The CIA Photos and the Gitmo Lawyers

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Last August, the Washington Post reported that the Justice Department had launched an inquiry—later headed by famed leak investigator Patrick Fitzgerald—after Guantanamo defense lawyers allegedly showed pictures of CIA personnel to their clients, a group of high value detainees that included the most notorious terrorism suspects in US custody. Along with their military lawyers, these detainees were represented by civilian defense lawyers affiliated with an ACLU-backed initiative called the John Adams Project. Anthony Romero, the ACLU’s executive director, later acknowledged that the ACLU had indeed retained private investigators to identify CIA officers involved with the so-called “enhanced interrogation” of accused terrorists. And he insisted the John Adams lawyers had violated no laws. But the ACLU refused to comment further on its apparent targeting of CIA personnel.

The controversy has simmered on for almost a year, and there remain a number of unknowns in the case. Today, in a piece that appears in July/August issue of Mother Jones, Daniel Schulman and I shed some light on one of them: The identity of the investigator the ACLU tapped to identify and obtain photographs the CIA personnel. You can read the whole piece here.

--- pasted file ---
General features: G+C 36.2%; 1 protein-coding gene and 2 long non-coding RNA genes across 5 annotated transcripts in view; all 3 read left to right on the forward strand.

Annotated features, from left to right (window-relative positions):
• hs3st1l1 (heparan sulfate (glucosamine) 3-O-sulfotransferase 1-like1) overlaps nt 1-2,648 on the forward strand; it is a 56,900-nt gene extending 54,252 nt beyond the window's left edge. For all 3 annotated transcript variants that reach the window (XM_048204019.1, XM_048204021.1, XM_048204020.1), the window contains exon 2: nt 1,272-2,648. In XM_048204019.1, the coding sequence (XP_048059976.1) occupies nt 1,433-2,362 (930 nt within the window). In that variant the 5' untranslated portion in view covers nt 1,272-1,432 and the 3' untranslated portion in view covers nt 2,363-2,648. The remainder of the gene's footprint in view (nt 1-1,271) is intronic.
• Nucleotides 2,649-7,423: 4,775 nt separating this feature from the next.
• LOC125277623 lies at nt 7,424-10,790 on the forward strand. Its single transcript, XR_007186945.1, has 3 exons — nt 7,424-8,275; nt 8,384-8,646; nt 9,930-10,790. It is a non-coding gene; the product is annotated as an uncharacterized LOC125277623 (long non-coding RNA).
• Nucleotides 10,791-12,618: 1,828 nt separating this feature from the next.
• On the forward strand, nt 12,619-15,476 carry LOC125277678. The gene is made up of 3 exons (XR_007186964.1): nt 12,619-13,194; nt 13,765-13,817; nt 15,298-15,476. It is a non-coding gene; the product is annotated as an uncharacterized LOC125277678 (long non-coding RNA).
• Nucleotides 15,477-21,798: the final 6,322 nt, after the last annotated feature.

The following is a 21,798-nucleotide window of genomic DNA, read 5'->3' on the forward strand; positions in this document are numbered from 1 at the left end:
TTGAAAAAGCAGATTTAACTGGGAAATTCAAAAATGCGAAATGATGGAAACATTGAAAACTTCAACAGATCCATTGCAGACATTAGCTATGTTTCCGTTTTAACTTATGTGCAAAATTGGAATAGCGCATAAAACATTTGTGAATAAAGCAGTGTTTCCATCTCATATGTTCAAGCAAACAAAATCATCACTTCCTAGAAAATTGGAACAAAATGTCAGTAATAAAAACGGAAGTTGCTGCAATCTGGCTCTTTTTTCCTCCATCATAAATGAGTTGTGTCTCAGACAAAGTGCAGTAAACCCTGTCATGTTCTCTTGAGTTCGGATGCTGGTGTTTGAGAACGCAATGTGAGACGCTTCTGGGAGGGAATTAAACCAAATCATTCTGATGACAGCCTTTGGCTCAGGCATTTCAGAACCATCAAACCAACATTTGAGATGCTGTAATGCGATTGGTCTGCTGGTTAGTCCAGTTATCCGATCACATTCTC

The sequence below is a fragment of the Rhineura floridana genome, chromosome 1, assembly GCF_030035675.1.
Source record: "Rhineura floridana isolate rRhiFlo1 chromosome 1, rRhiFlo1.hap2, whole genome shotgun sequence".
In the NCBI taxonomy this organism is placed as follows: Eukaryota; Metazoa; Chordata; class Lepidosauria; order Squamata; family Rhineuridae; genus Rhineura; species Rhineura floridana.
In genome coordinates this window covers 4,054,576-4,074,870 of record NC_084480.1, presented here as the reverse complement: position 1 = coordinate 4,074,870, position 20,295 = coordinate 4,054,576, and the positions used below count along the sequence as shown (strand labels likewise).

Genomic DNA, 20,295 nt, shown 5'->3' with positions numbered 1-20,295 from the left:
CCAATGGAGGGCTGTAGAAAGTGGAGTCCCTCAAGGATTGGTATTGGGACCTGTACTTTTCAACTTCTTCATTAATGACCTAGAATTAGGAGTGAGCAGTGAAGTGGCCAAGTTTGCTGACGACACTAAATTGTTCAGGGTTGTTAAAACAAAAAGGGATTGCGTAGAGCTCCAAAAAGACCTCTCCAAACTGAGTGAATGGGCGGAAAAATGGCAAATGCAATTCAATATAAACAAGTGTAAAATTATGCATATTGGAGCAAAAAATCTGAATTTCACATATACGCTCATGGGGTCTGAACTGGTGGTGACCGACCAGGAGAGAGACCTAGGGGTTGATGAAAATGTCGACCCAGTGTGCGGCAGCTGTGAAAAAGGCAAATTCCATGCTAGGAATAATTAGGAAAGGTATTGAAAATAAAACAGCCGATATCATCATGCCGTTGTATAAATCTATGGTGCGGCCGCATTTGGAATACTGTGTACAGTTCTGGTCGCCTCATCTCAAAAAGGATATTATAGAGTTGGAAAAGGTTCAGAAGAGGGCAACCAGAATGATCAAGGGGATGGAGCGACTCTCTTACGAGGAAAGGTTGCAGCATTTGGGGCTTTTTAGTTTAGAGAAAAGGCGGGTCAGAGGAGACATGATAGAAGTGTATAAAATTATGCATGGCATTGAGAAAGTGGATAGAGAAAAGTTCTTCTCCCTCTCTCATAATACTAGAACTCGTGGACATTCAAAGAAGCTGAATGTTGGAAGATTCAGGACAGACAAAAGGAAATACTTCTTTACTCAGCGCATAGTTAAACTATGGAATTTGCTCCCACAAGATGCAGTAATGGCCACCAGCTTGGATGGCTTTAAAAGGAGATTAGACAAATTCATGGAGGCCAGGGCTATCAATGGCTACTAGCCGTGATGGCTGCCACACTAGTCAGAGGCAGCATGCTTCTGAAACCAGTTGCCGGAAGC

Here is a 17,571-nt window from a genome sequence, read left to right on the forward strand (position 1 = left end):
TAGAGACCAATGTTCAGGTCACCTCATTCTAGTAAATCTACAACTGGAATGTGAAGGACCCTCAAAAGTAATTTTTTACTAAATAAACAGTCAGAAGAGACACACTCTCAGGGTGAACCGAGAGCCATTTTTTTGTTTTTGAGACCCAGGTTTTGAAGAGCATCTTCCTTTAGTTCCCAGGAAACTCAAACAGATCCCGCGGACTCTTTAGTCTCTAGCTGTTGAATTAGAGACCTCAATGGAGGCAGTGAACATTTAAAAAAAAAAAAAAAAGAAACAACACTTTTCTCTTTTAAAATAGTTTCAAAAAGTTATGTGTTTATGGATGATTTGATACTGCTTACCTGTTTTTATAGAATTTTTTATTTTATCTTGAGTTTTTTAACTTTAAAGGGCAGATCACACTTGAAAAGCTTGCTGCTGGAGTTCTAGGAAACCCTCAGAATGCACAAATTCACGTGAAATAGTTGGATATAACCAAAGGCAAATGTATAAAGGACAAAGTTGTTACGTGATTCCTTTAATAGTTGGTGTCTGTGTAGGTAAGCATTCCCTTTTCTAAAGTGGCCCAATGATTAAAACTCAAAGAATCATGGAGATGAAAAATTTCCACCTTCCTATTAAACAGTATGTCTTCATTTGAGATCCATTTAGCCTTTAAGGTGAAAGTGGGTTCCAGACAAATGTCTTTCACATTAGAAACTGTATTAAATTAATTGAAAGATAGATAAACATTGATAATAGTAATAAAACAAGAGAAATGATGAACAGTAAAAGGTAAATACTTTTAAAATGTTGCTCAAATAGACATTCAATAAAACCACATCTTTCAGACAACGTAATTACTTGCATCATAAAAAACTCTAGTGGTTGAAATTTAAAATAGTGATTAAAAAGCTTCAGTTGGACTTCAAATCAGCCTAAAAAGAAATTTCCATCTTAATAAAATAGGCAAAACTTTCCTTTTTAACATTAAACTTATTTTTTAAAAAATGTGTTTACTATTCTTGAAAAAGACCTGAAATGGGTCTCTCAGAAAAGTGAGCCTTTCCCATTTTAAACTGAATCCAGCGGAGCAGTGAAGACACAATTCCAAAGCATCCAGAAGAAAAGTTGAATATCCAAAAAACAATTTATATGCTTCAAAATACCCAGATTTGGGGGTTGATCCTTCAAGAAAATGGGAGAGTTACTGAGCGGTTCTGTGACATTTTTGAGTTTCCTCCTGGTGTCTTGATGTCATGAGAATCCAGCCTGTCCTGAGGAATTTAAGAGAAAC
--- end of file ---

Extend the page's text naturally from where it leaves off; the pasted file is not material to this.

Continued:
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FACT:

Mother Jones was founded as a nonprofit in 1976 because we knew corporations and the wealthy wouldn't fund the type of hard-hitting journalism we set out to do.

Today, reader support makes up about two-thirds of our budget, allows us to dig deep on stories that matter, and lets us keep our reporting free for everyone. If you value what you get from Mother Jones, please join us with a tax-deductible donation today so we can keep on doing the type of journalism 2020 demands.

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